October 2, 2022
Ithaca, NY | 45°F


Editorial: We are here, we are here!

Typically, Ithaca College students lean toward liberal ideology. In addition, students might hear more pro-Israel voices regarding the Israel-Palestinian conflict. These views are the majority, but quantity doesn’t denote inevitable validity.

Cartoon by Jonathan Schuta

Every voice deserves a platform, and members from the IC Republicans and soon-to-be college chapter of Students for Justice in Palestine are proclaiming theirs. Though they may be in the minority, these groups should be commended for questioning prevailing student views. More students should follow in their footsteps.

The Israeli-Palestinian conflict is surrounded by a tense debate in which dissenting views are often strongly connected with religious and political beliefs. Whether calls against human rights violations, pleas for peace negotiations or opinions on which country should claim Jerusalem, differing opinions make up the layered, delicate issue.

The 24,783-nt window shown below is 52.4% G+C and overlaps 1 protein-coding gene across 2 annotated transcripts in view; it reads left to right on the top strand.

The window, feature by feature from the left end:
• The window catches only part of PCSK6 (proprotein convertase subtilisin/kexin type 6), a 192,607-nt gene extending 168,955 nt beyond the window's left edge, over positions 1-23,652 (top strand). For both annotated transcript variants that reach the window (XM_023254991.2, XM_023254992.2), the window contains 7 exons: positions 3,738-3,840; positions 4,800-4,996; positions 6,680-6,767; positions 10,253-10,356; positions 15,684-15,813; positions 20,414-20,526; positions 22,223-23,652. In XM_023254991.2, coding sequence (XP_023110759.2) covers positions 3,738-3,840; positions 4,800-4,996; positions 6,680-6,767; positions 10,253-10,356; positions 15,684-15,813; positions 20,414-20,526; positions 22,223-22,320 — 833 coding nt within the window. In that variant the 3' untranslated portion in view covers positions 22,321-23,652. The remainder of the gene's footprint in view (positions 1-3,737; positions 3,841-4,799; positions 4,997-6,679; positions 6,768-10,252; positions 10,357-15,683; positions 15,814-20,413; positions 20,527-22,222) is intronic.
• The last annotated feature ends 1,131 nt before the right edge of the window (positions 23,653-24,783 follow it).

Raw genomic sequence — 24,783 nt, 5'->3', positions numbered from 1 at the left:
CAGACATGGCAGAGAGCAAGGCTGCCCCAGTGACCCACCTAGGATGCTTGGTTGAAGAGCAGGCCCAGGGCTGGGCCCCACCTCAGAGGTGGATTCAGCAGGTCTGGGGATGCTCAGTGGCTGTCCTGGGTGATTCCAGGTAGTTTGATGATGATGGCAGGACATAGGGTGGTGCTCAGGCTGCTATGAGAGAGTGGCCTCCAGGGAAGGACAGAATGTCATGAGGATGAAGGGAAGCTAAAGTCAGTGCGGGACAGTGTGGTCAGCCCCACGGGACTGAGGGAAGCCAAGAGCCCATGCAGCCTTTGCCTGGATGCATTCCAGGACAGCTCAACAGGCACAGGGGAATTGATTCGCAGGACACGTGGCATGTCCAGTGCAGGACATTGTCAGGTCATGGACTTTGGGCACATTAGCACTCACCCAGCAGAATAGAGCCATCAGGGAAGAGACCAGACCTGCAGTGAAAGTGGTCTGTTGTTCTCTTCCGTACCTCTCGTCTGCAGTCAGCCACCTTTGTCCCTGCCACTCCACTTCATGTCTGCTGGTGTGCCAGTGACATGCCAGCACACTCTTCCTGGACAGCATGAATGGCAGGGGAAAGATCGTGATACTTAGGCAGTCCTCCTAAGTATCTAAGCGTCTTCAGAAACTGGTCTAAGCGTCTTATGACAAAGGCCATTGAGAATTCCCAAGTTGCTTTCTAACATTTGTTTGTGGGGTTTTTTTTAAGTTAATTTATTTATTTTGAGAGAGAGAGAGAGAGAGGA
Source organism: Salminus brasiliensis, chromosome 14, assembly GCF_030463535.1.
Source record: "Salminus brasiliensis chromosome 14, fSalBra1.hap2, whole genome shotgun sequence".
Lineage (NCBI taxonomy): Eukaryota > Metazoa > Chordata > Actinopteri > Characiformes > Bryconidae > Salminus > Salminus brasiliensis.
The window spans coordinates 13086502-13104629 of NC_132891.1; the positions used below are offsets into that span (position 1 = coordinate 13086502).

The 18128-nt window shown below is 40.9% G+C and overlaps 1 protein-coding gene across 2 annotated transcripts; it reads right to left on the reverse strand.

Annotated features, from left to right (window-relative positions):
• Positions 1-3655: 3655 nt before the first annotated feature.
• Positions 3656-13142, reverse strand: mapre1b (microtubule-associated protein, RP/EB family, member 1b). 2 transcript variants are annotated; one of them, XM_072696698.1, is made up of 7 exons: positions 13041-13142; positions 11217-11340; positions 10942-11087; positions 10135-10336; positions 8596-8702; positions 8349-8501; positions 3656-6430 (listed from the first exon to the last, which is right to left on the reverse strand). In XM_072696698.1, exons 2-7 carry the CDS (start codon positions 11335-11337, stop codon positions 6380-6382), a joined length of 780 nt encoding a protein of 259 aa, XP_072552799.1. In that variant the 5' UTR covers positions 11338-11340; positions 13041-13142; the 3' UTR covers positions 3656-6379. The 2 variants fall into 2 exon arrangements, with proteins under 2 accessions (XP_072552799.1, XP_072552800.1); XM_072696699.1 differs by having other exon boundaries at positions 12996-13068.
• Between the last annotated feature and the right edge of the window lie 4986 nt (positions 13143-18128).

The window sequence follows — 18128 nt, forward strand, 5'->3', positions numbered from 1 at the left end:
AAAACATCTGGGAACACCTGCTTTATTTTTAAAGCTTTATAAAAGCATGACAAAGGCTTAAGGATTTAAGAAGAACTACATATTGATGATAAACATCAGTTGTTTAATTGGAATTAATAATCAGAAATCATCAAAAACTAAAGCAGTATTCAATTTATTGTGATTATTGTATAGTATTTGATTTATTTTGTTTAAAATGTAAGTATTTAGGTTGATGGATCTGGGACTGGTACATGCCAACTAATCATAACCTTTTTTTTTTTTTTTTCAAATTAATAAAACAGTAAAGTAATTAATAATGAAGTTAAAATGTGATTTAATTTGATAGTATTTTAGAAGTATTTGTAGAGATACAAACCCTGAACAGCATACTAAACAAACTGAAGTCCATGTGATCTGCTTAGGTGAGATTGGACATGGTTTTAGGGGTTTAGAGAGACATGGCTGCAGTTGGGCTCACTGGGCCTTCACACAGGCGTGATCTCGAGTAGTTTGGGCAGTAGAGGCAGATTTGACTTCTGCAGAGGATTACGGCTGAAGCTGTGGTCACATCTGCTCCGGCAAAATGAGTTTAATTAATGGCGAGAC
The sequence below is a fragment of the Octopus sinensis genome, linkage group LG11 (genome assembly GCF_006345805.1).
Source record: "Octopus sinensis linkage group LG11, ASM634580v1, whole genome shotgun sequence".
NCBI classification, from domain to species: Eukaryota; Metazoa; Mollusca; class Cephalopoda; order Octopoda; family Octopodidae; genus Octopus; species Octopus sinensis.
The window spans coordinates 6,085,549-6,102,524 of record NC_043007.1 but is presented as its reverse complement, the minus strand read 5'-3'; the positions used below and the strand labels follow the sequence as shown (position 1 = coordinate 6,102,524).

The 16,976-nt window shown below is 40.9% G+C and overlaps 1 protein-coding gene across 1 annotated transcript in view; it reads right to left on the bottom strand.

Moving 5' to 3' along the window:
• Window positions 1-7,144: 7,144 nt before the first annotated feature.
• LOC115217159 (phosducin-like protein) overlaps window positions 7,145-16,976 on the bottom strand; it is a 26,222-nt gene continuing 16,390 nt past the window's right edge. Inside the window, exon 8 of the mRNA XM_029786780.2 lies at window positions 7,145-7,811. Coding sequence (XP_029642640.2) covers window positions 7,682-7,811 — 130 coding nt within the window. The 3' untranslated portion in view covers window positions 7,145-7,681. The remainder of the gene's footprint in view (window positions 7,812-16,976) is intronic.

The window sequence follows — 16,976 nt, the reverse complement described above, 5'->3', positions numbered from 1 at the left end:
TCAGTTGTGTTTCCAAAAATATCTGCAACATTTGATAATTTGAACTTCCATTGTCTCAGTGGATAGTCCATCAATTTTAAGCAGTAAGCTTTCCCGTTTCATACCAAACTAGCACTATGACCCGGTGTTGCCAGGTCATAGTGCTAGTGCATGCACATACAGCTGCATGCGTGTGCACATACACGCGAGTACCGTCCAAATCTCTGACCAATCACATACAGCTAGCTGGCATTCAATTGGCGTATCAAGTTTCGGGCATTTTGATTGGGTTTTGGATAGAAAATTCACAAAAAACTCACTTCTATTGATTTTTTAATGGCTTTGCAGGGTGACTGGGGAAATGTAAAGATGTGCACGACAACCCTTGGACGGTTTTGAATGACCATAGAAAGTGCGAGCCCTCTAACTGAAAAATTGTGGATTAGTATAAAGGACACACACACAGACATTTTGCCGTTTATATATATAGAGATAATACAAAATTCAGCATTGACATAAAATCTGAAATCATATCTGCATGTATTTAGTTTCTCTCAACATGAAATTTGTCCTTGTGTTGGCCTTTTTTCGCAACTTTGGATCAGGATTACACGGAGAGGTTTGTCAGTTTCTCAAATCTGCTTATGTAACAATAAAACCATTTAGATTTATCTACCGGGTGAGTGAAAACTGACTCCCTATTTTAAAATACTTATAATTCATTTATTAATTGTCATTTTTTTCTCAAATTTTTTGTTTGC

The conflict has stirred student response in the past, including an Israel Independence Day celebration sponsored by the Student Alliance for Israel and Hillel Jewish Community. The event was controversial, prompting some to praise the group and others to criticize it. Members of the campus community have also debated how the college deals with the issue and whether the majority of classes, programs and lectures tend to be pro-Israel or pro-Palestine.

Members of Students for Justice in Palestine may receive backlash from others who carry a deep emotional tie to Israel. But, if students find their views and lifestyle to be outnumbered by majority voices, they should create their own outlet to foster dialogue and cater to underrepresented groups. Though disagreement may follow, such actions will ultimately spur deeper understanding and conversation.

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